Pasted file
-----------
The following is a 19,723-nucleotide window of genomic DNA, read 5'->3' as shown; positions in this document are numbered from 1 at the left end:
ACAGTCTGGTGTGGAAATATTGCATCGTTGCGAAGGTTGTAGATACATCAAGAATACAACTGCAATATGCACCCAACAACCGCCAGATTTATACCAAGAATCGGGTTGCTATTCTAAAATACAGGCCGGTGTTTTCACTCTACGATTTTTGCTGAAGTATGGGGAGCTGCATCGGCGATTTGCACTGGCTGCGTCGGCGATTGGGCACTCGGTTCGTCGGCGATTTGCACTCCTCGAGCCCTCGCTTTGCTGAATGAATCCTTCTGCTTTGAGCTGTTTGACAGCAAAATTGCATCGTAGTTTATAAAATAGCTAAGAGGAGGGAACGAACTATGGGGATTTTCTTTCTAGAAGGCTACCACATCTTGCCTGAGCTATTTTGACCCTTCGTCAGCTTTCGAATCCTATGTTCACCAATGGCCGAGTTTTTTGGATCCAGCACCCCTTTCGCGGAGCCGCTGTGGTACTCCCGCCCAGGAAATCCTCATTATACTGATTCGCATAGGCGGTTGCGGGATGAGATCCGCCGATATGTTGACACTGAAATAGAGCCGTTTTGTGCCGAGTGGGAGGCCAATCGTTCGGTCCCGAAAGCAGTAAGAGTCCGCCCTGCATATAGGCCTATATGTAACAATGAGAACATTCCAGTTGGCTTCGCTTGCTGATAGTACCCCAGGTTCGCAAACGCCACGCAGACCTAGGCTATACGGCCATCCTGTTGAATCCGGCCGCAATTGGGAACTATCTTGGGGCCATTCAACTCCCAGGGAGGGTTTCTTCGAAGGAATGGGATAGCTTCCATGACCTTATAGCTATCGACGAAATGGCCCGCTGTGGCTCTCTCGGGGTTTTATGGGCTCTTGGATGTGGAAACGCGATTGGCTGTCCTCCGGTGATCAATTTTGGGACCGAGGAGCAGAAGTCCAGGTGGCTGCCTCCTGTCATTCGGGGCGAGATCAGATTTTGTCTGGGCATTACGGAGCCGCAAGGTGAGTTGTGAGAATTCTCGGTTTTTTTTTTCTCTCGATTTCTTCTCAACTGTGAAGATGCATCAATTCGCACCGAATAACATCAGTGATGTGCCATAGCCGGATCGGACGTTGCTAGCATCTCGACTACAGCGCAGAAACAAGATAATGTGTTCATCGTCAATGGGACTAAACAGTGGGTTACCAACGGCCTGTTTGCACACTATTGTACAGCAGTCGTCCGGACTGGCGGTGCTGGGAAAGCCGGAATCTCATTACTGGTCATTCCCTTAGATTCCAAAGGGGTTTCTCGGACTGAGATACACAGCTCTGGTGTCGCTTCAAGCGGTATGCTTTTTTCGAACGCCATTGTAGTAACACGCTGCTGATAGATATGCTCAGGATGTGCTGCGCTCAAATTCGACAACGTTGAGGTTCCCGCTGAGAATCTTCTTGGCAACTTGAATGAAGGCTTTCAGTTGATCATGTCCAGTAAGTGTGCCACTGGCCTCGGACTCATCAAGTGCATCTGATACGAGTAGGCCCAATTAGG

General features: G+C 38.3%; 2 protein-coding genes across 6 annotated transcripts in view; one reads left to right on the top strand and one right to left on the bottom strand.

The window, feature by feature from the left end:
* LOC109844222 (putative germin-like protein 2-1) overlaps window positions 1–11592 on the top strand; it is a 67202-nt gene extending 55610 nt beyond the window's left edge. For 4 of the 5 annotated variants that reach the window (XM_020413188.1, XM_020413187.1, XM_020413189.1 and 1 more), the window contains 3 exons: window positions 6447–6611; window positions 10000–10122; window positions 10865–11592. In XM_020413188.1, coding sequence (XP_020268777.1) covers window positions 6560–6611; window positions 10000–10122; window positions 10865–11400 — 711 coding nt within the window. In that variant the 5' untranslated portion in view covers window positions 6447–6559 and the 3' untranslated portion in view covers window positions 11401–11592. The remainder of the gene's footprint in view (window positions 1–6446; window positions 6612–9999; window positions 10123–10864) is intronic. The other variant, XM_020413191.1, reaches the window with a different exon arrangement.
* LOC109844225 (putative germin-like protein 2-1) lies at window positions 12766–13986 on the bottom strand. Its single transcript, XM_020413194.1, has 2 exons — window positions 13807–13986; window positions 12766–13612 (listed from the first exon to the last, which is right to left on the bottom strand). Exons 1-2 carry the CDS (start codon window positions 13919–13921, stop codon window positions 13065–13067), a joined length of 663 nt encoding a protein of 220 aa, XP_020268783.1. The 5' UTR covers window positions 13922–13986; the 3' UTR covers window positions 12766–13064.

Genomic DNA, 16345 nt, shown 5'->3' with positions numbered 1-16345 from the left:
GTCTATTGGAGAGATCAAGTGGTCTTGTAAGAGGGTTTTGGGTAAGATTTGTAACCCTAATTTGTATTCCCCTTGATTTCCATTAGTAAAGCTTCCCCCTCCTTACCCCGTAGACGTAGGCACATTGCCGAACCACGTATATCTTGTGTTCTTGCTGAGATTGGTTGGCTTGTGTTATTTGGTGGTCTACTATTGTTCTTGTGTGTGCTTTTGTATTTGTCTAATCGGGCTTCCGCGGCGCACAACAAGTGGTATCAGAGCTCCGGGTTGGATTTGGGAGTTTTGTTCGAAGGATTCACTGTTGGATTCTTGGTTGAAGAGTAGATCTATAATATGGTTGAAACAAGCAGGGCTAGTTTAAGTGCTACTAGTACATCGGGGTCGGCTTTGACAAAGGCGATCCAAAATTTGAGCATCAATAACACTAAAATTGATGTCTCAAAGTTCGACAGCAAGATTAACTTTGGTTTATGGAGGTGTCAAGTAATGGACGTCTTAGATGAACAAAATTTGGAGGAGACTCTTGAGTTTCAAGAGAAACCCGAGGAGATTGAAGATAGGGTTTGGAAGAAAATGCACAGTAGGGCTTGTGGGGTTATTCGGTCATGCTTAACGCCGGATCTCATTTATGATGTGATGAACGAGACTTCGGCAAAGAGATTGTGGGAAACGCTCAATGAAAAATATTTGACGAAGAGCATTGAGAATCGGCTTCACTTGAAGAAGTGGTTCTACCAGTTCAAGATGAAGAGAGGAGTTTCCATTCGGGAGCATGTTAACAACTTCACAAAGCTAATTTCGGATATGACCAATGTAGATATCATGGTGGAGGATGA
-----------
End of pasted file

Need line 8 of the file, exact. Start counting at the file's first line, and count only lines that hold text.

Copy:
GTCTATTGGAGAGATCAAGTGGTCTTGTAAGAGGGTTTTGGGTAAGATTTGTAACCCTAATTTGTATTCCCCTTGATTTCCATTAGTAAAGCTTCCCCCTCCTTACCCCGTAGACGTAGGCACATTGCCGAACCACGTATATCTTGTGTTCTTGCTGAGATTGGTTGGCTTGTGTTATTTGGTGGTCTACTATTGTTCTTGTGTGTGCTTTTGTATTTGTCTAATCGGGCTTCCGCGGCGCACAACAAGTGGTATCAGAGCTCCGGGTTGGATTTGGGAGTTTTGTTCGAAGGATTCACTGTTGGATTCTTGGTTGAAGAGTAGATCTATAATATGGTTGAAACAAGCAGGGCTAGTTTAAGTGCTACTAGTACATCGGGGTCGGCTTTGACAAAGGCGATCCAAAATTTGAGCATCAATAACACTAAAATTGATGTCTCAAAGTTCGACAGCAAGATTAACTTTGGTTTATGGAGGTGTCAAGTAATGGACGTCTTAGATGAACAAAATTTGGAGGAGACTCTTGAGTTTCAAGAGAAACCCGAGGAGATTGAAGATAGGGTTTGGAAGAAAATGCACAGTAGGGCTTGTGGGGTTATTCGGTCATGCTTAACGCCGGATCTCATTTATGATGTGATGAACGAGACTTCGGCAAAGAGATTGTGGGAAACGCTCAATGAAAAATATTTGACGAAGAGCATTGAGAATCGGCTTCACTTGAAGAAGTGGTTCTACCAGTTCAAGATGAAGAGAGGAGTTTCCATTCGGGAGCATGTTAACAACTTCACAAAGCTAATTTCGGATATGACCAATGTAGATATCATGGTGGAGGATGA